How Mechanical Watches Work | Schwanke-Kasten Jewelers

Pocket Watch

While the mechanism of a watch is considered “mature technology”, many people are unsure exactly how a mechanical watch works, so we thought we would explain. At Schwanke-Kasten Jewelers, all of the brands we carry, incorporate highly fine-tuned mechanical movements into their lines in one way or the other

The earliest known mechanical timepieces have been dated back to the 1500’s where they were worn as ornaments for the nobility. However, these timepieces were incredibly inaccurate sometimes losing hours per day. It was not until the 1600’s when time keeping devices began taking steps forward to improve their functionality and provenance. These were largely in the form of a pocket-watch.

So, what exactly powers a mechanical watch? At their simplest form, all mechanical movements or calibers (as they are often referred to within the industry) are almost always comprised of the following 5 parts:  mainspring, the gear train (or going train), balance wheel, escapement and the indicating dial (generally a clock face).

1. The mainspring serves as the main source of kinetic energy which is used to power the different mechanisms of the watch. The mainspring is basically a coiled ribbon of a metal, usually steel. In the case of a manual wind watch, this is what is actually wound up.

2. However, it is the gear train or going train (when referring to a mechanical watch or clock) is the mechanism that is physically winding the mainspring as well as the mechanism that moves the hours, minutes and seconds in the proper time ratios. In addition, this mechanism is usually coupled with a keyless work that allows the wearers to wind the watch and set the time.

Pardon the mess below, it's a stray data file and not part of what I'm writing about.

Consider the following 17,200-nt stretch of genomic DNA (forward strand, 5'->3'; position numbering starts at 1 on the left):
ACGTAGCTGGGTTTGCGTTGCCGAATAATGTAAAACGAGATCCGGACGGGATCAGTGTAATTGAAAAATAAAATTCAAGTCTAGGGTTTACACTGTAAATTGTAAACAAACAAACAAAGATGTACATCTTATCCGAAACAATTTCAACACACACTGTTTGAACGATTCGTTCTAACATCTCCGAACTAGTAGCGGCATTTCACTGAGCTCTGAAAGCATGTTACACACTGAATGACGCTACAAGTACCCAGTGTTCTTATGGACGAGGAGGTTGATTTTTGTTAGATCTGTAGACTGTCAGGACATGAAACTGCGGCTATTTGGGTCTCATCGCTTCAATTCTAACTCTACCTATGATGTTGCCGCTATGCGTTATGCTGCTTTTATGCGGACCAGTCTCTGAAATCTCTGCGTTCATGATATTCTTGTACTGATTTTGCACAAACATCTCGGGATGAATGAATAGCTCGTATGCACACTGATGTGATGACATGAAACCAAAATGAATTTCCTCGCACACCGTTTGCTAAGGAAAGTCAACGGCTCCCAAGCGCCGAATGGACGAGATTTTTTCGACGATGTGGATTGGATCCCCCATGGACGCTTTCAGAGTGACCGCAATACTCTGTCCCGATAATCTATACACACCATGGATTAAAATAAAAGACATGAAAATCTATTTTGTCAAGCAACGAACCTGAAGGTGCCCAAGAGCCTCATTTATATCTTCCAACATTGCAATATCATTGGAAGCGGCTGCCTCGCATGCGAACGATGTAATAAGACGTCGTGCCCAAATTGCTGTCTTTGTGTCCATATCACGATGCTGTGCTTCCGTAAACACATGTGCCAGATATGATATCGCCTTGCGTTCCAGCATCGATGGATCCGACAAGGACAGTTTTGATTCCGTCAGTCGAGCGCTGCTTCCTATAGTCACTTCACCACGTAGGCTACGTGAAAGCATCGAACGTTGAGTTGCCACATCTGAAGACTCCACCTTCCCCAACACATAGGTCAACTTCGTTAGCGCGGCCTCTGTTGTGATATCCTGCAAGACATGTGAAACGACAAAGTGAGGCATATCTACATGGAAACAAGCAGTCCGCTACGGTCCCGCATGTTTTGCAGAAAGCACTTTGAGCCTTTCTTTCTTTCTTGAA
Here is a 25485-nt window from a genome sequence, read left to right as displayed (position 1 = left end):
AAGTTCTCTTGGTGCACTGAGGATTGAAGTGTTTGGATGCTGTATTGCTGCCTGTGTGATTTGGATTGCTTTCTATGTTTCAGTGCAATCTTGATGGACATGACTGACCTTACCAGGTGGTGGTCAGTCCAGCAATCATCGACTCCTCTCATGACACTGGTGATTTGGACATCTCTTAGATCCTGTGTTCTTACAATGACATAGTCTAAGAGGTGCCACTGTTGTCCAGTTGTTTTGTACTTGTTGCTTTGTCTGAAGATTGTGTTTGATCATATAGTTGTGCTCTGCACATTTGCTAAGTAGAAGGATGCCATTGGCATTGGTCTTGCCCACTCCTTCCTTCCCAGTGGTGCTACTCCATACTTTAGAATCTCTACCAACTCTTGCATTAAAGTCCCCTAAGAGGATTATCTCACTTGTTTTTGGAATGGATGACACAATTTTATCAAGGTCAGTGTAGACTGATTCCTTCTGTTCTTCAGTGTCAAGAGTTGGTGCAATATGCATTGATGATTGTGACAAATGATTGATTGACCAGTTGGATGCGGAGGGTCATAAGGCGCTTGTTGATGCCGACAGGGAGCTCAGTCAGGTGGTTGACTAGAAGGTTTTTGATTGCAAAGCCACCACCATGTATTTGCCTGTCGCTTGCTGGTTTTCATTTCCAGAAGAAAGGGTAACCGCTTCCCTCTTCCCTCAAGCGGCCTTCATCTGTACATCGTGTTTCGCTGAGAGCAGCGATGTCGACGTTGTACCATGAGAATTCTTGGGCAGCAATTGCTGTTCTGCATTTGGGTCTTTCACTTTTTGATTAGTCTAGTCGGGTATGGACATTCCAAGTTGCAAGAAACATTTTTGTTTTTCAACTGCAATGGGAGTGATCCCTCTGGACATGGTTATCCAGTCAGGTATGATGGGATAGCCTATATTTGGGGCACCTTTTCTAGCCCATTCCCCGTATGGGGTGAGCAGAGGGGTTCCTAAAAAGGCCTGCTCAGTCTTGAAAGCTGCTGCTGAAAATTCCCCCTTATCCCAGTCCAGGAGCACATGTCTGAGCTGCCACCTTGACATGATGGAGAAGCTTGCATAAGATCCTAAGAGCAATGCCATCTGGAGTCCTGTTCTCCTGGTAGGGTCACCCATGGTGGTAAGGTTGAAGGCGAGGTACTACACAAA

3. The balance wheel, similar to a pendulum, rotates back and forth on a spring which advances the gear train by a set amount.

4. The escapement plays a very important role in regulating the energy of the watch. By allowing the gears to advance (escape) by a regulated amount, the escapement controls the flow of energy and time. In addition, the escapement “pushes” the balance wheel at the end of each swing to keep it vibrating.

5. All of these mechanisms then translate on the “indicating dial” so that time is read off in human-legible form.

Should the watch be an automatic mechanical watch, there will be an oscillating weight, generally in the form of a half circle, which works with the natural movement of the wrist. Additional functions in the caliber are referred to as complications.

Also, you will frequently see in the movements the number of “jewels”. These are jewels in the traditional sense of valuable stones. They actually refer to jewel bearings, areas where are intense points of friction, that aim to reduce this through synthetic sapphire or ruby crystals. These synthetic materials are known for the ultra-hard and slick properties.

We invite you to stop by our Whitefish Bay Schwanke-Kasten Jewelers location to see our collection of Breitling, TUDOR, Rolex and TAG Heuer watches.